Photo: Northern Beaches Hospital | New South Wales Ministry of Health
The way that social infrastructure is being built and paid for is changing. New healthcare facilities, prisons, and public housing have long been constructed under public-private partnerships (PPPs), but the PPP model is now stretching into the operation of the facilities.
Called “operator-led PPPs”, this approach puts the private sector in charge not just of the construction of infrastructure but of the operation of services afterwards for a defined period. For instance, in a hospital PPP the private company would provide clinical services such as x-rays as well as the building. This is also known as an outcomes-based PPP.
This approach transfers operational risks from the state body to the private partner, but the state still retains oversight of the quality of service through key performance indicators, service criteria, and performance standards. Financial penalties are put in place for failure to meet the required standards.
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Solar power is experiencing a surge in popularity across the globe. It prevents carbon emissions, helps diversify the power generation mix, reduces dependence on fossil fuels, and can increase off-grid energy access.
With falling costs of solar photovoltaic (PV) technology, advancing storage technology, and grid integration, prices for solar PV electricity have been falling rapidly around the world and solar is now in many countries price competitive with traditional energy sources and has become particularly attractive for developing countries.
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Australia’s involvement in the Global Infrastructure Facility (GIF)—as a founding member, and co-chair of the advisory council over the past year—underscores our commitment to lift investment in global infrastructure, which is a critical component to ensuring economic growth and poverty alleviation.
Strong economic infrastructure underpins human development, enables movement of people and goods, provides access to and expands markets and services, facilitates innovation, and enhances competitiveness.
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A decade before the financial crisis, Australia was a bastion of infrastructure successes. The country’s four major airports (Melbourne, Perth, Brisbane and Sydney) were privatized. Numerous greenfield projects were also launched, for example, extensive highway construction, and new projects were continually added to the pipeline.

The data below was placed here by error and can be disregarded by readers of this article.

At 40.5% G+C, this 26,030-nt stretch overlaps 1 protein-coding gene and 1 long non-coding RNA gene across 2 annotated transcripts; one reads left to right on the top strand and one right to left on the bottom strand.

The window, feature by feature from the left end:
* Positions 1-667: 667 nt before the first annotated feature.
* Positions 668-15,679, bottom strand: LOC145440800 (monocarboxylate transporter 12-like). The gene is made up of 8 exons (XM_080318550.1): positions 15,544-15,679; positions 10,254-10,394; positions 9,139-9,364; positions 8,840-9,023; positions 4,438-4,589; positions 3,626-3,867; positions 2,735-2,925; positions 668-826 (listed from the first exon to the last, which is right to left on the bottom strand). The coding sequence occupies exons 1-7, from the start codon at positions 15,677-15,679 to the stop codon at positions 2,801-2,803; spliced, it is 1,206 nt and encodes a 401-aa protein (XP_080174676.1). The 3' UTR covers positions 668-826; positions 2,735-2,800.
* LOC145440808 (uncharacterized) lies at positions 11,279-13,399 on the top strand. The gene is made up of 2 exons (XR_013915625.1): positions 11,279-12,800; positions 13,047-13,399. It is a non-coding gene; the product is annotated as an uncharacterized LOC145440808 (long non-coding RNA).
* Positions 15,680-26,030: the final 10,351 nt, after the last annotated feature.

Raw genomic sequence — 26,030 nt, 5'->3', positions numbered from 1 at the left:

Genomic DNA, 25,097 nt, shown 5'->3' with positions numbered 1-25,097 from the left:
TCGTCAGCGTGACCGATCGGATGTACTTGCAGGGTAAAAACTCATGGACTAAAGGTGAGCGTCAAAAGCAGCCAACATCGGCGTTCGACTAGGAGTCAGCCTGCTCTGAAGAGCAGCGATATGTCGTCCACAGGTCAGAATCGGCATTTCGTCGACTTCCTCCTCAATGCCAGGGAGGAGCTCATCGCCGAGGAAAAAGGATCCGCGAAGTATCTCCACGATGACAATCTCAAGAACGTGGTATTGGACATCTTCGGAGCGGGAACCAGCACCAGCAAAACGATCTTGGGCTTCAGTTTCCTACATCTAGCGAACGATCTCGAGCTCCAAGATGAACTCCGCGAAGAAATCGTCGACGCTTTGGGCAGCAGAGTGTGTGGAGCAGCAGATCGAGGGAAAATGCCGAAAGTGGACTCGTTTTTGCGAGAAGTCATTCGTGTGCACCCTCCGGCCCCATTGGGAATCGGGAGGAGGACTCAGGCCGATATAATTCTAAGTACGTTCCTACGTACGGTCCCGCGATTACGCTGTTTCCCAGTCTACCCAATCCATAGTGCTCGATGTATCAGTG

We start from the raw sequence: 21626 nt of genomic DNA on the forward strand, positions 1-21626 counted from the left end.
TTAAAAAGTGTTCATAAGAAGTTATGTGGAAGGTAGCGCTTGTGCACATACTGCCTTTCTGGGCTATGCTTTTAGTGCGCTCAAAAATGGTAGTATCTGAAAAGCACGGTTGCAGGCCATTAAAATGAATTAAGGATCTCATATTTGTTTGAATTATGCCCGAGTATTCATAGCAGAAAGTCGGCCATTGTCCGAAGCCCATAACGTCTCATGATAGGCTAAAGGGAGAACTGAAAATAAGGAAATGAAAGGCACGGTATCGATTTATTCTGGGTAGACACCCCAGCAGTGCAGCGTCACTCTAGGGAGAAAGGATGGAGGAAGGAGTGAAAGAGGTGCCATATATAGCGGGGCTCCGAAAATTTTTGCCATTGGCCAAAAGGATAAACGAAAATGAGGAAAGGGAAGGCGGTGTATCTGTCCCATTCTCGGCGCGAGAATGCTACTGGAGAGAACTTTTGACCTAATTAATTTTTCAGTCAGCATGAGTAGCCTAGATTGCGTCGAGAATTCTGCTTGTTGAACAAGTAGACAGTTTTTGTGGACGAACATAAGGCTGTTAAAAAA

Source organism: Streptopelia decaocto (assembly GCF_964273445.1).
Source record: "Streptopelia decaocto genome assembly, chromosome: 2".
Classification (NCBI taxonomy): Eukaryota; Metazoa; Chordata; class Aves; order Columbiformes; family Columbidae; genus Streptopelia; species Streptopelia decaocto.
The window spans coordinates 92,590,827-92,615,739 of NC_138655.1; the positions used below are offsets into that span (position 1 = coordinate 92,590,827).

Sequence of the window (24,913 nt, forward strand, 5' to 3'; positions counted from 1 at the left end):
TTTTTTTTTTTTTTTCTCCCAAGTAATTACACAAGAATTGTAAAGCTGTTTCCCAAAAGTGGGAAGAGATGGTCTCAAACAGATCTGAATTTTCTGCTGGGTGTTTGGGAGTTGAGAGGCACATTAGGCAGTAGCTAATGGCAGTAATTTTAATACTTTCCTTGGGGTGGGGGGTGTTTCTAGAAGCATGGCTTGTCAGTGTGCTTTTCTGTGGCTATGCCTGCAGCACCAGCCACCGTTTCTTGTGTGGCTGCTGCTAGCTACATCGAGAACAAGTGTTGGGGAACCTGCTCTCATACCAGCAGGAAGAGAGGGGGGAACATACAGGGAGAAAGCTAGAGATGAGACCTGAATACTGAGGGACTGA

Some of these new projects, however, faced significant difficulties: some were constructed without robust performance data, leading to overambitious forecasting and overaggressive financial structures. In part, this led Australia to suffer multiple high-profile defaults and brought the country’s infrastructure project pipeline to a halt.
But, The state’s economic growth has reached 3.5%, outstripping the country’s average rate of 2.8%, and even the G20 average (which stands at 3%). As such, NSW’s infrastructure model has likely had a multiplier effect on economic activity—and has been identified as a potential playbook for other jurisdictions.
Photo Credit: Myxi via Flickr Creative Commons License
In our last post, we highlighted a few examples of the innovative organizational structures that institutional investors have created to more efficiently invest in public infrastructure assets, but that is just one side of the equation. We also study programs and policies put in place by governments to more efficiently facilitate investment in the right projects and on the right terms for their constituents. That research encompasses several different topics, including enabling legislation, project risk allocation, stakeholder engagement and management, assessment frameworks for determining whether a Public-Private Partnership (P3) makes sense for a given project and others.